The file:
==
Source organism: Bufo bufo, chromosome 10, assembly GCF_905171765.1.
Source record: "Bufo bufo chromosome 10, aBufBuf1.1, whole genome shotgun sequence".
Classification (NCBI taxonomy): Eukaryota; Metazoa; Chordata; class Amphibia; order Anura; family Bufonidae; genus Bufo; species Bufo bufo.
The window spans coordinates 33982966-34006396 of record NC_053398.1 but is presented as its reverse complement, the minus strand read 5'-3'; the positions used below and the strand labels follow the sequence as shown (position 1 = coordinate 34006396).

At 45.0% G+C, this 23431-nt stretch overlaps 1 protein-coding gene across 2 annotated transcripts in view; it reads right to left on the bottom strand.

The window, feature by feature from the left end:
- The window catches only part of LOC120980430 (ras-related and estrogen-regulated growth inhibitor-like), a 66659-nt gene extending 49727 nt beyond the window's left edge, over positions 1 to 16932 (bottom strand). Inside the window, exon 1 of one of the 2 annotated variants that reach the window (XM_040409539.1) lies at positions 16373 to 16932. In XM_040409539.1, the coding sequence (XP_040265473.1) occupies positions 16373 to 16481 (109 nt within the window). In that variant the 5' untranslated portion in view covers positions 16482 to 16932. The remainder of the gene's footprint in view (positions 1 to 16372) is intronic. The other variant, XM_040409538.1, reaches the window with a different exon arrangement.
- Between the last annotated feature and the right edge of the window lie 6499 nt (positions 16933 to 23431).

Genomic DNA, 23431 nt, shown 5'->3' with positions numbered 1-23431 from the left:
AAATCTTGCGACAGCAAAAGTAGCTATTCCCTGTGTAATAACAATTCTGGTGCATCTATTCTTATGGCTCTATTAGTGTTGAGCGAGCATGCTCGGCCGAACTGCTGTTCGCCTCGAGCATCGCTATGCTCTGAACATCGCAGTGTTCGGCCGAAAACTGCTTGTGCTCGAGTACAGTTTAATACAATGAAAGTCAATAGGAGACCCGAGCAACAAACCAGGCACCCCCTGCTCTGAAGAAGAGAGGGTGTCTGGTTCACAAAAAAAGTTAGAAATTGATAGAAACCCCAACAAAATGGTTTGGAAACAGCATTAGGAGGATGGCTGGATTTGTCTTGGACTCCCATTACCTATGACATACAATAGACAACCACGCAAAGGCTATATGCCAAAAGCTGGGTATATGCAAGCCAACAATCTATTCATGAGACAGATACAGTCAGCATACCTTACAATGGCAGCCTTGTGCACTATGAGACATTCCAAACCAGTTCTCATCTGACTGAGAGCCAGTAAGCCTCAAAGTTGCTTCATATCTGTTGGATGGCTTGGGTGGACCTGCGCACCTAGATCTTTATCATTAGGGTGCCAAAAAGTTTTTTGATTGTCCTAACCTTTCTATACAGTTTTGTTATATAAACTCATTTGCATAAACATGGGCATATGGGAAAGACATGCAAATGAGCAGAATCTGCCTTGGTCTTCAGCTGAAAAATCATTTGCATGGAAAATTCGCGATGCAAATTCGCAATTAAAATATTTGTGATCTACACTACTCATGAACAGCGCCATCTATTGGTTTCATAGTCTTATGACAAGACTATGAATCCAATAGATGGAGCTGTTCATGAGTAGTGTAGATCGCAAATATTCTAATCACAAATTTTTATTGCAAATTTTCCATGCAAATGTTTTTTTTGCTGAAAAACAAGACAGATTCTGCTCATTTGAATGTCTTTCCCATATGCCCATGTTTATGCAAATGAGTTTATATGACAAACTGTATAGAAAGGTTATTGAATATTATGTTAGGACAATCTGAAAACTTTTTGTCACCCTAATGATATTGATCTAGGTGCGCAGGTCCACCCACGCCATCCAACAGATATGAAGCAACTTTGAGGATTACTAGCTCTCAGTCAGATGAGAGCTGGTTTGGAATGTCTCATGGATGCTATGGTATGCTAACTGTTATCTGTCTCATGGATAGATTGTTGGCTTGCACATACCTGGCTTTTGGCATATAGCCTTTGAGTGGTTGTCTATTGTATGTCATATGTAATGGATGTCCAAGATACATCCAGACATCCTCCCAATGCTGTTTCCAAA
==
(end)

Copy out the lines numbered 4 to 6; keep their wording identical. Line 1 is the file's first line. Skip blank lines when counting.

The window spans coordinates 33982966-34006396 of record NC_053398.1 but is presented as its reverse complement, the minus strand read 5'-3'; the positions used below and the strand labels follow the sequence as shown (position 1 = coordinate 34006396).

At 45.0% G+C, this 23431-nt stretch overlaps 1 protein-coding gene across 2 annotated transcripts in view; it reads right to left on the bottom strand.

The window, feature by feature from the left end: